Toward the end of “Jim: The James Foley Story,” Brian Oakes’ adoring personal portrait of the U.S. photojournalist slain by ISIS in 2014, his mother Diane makes a poignant observation on the process of communal mourning: “I didn’t know him as a man — I got to know him through his friends.” Audiences might come to a similar conclusion. Not so much a fully faceted impression of a complex man as a reflection of the love he inspired in others, Oakes’ film may not share its subject’s hard-headed journalistic drive, but as an articulation of grief — directed by a childhood friend, with significant participation from the Foley family — it’s undeniably moving. With ISIS terror still prevalent, and the public’s collective wound from Foley’s death still an open one, viewer interest should be high in this HBO presentation when it hits smaller screens in February.
Surely no one who had even a passing acquaintance with news media in 2014 is able to forget the footage of Foley, shaven-headed and orange-robed, forced to read a vituperative anti-American screed in the Syrian desert, or the image of his subsequently decapitated corpse — a grotesque trophy and a vivid symbol of the threat posed by ISIS to their targeted Western enemies. It’s an image both recent and morbidly evocative enough for viewers that Oakes feels no need to include it in his film, which seeks to replace the masses’ tragic first impression of Foley with a kinder, more human portrayal of the man behind the martyr.
There can be a risk of sentimental hypocrisy in such posthumous character studies: After all, from an historical and ethical standpoint, Foley’s death would be no more or less abhorrent if he were a saint or a sociopath. Yet the personal perspective of Oakes’ film aims less to nudge viewers into revisions of their own grief, and more to define — to reclaim, even — the personal nature of a loss that was broadly politicized in the panicked media response it inspired. “Jim” treads a fine line between canonizing its eponymous subject and does devotedly humanizing him: as a restless, irrational seeker who perhaps never quite found the optimal outlet for his drive to educate others and show them the surrounding world. Foley came to journalism relatively late, following a stalled career in teaching: “He had a million-dollar resume and a 10-cent interview,” a friend notes, as others jointly testify — perhaps with self-consoling hindsight — that Foley was never cut out for the comfortable working life.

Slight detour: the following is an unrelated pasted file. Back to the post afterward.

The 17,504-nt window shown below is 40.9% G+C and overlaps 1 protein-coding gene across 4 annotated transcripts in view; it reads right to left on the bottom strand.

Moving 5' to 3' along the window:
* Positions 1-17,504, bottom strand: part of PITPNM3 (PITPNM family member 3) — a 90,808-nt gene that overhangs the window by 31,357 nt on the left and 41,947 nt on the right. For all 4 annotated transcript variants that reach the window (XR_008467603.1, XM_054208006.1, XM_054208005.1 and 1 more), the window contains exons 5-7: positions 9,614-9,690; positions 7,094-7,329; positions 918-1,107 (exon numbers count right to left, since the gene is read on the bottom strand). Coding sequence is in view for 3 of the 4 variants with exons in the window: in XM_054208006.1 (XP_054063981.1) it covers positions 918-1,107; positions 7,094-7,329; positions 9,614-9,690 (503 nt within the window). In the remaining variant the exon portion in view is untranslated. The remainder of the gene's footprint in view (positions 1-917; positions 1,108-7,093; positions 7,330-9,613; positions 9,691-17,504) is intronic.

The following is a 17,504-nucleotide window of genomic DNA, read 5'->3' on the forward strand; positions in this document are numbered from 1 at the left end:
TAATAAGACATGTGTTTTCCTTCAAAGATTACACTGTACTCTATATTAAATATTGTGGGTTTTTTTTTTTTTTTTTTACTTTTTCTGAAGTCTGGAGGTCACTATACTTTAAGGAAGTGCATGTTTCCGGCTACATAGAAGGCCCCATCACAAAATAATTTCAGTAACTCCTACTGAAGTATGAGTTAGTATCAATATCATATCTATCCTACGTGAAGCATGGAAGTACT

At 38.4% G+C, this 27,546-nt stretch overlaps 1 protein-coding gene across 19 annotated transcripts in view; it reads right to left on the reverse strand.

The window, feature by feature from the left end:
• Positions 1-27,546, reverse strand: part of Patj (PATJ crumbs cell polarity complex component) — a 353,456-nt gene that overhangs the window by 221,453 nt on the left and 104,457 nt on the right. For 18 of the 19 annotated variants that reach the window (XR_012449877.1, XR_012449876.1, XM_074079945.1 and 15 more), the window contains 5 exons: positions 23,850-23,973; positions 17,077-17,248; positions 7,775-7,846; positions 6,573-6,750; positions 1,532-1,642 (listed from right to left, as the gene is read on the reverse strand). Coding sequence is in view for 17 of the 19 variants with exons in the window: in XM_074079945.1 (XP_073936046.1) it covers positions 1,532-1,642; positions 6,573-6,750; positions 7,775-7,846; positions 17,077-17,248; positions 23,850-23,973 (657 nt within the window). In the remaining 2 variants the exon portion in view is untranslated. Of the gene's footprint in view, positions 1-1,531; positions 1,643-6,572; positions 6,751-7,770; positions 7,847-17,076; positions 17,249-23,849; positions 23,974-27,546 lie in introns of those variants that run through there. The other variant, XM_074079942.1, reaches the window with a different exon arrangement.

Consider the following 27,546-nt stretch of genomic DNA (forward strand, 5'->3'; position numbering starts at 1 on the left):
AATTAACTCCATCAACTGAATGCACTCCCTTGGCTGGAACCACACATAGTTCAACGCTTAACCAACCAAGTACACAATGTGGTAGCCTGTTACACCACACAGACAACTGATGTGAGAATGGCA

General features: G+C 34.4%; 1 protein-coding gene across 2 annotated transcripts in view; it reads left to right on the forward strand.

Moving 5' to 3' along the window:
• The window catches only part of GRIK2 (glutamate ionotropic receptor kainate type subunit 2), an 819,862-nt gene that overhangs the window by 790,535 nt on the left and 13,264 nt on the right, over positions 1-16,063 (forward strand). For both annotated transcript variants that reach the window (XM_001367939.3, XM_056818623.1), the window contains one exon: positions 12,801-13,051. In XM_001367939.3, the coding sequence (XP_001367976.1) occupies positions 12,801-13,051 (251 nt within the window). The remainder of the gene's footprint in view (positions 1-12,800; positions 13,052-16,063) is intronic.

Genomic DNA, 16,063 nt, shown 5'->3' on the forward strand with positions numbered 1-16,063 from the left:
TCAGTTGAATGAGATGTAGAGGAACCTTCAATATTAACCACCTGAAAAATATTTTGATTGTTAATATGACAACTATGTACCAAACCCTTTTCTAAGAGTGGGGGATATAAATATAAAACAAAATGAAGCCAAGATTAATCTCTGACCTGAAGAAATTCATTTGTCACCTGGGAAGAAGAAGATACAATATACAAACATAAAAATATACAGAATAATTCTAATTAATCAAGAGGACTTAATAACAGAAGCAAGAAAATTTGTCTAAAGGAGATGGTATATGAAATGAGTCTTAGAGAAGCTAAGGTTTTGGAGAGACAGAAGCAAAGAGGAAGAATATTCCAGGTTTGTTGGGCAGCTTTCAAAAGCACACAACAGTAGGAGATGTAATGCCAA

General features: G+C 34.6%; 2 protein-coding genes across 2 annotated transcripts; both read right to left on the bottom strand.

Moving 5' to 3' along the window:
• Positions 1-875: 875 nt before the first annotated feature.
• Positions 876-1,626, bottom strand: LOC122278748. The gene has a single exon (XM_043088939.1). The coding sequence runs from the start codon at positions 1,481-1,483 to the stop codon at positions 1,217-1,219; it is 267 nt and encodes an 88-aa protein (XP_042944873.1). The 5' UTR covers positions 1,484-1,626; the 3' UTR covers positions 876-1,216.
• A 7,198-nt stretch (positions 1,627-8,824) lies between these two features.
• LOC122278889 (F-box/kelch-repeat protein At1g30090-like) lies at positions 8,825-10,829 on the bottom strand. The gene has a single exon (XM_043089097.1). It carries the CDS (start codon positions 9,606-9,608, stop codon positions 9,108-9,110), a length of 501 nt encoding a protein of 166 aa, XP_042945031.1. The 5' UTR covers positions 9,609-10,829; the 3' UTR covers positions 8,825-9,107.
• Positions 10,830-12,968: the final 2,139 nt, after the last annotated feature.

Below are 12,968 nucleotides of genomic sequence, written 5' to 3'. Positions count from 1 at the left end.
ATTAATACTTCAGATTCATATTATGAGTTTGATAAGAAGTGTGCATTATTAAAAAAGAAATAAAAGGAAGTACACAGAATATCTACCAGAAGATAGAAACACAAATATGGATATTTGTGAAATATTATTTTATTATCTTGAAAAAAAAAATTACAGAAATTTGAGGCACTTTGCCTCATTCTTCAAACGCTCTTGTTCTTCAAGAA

Even Foley’s flaws — chiefly, as described here, his self-oriented impracticality — might characterize him as a kind of romantic American crusader for public knowledge. (Rugged good looks, including what one colleague describes as “a jawline you could cut cheese with,” only enhance the impression.) Unexamined heroism doesn’t make for the most compelling documentaries, but Oakes does tug gently at lingering feelings of familial anger and resentment left in the wake of Foley’s journalistic missions to Libya — where he was captured and ultimately released by Gaddafi loyalist forces in 2011 — and, fatally, Syria. The question of what he died for hangs in the air, disconsolately unanswered; fleeting, stop-press allusions to last November’s Paris attacks stress the discomfiting point that Foley’s death is but an early marker in ISIS’s ongoing campaign of terror.
As a fellow journalist notes, Foley would have been displeased at himself becoming a Syrian story, while his own work in exposing human-rights crises in the region goes largely unseen. Indeed, much of the most revelatory footage in “Jim” comes from Foley’s own camera: inquisitive, keenly shot street studies with an intuitive affinity for enduring ordinary life amid the wreckage of conflict. The film’s talking-head ensemble of family, friends and associates make much of what a good man was lost in the tragedy; what a good journalist he was, too, is more modestly expressed. Foley’s kin retreat for the film’s gripping last third, which is given over to the testimonies of an “invented family”: The surviving European photojournalists with whom Foley shared a detainment unit in Syria for the better part of 18 months. Their recollections of the cold, violent horrors of joint captivity lend darker human heft to the film, which accordingly adopts a stonier visual tone and increased use of tactful re-enactment; there was perhaps a separate doc entirely to be made from this window into Foley’s protracted last days.
Tech credits are sound throughout, with Clair Popkin’s bright, steady camerawork sharply defining the world of neutral New England suburbia in which Foley could never quite settle. A plaintive, piano-heavy score, however, is overly instructive of feelings that — given the voices and views at hand — hardly need to be forced, straining for an inspirational key as interviewees agree that Foley “ended up free.” Closing-credits ballad “The Empty Chair” — custom-composed by docmakers’ favorite J. Ralph and crooned by Sting — is more stickily emotive than anything in the film that precedes it, and considerably less personal.